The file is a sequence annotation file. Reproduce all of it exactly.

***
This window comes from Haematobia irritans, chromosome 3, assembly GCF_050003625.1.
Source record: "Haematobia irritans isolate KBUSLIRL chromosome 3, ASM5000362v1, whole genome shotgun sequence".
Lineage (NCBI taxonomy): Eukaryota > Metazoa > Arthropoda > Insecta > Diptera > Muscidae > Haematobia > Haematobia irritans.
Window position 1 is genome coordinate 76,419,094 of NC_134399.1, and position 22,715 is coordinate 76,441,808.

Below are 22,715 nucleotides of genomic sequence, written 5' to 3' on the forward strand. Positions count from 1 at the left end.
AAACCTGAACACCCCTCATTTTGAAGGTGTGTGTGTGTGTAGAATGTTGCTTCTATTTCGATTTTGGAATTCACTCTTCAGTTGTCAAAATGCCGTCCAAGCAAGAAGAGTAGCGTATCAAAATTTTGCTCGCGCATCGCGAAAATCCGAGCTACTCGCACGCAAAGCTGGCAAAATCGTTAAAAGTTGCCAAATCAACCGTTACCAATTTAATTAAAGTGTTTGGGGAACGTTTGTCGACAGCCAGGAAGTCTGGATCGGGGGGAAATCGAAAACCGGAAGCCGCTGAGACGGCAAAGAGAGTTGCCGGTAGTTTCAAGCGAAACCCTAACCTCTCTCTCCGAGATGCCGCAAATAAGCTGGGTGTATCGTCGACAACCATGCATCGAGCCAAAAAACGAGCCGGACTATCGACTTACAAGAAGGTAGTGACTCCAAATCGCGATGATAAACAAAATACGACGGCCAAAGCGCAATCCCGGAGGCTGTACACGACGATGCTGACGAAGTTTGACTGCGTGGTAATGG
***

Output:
This window comes from Haematobia irritans, chromosome 3, assembly GCF_050003625.1.
Source record: "Haematobia irritans isolate KBUSLIRL chromosome 3, ASM5000362v1, whole genome shotgun sequence".
Lineage (NCBI taxonomy): Eukaryota > Metazoa > Arthropoda > Insecta > Diptera > Muscidae > Haematobia > Haematobia irritans.
Window position 1 is genome coordinate 76,419,094 of NC_134399.1, and position 22,715 is coordinate 76,441,808.

Below are 22,715 nucleotides of genomic sequence, written 5' to 3' on the forward strand. Positions count from 1 at the left end.
AAACCTGAACACCCCTCATTTTGAAGGTGTGTGTGTGTGTAGAATGTTGCTTCTATTTCGATTTTGGAATTCACTCTTCAGTTGTCAAAATGCCGTCCAAGCAAGAAGAGTAGCGTATCAAAATTTTGCTCGCGCATCGCGAAAATCCGAGCTACTCGCACGCAAAGCTGGCAAAATCGTTAAAAGTTGCCAAATCAACCGTTACCAATTTAATTAAAGTGTTTGGGGAACGTTTGTCGACAGCCAGGAAGTCTGGATCGGGGGGAAATCGAAAACCGGAAGCCGCTGAGACGGCAAAGAGAGTTGCCGGTAGTTTCAAGCGAAACCCTAACCTCTCTCTCCGAGATGCCGCAAATAAGCTGGGTGTATCGTCGACAACCATGCATCGAGCCAAAAAACGAGCCGGACTATCGACTTACAAGAAGGTAGTGACTCCAAATCGCGATGATAAACAAAATACGACGGCCAAAGCGCAATCCCGGAGGCTGTACACGACGATGCTGACGAAGTTTGACTGCGTGGTAATGG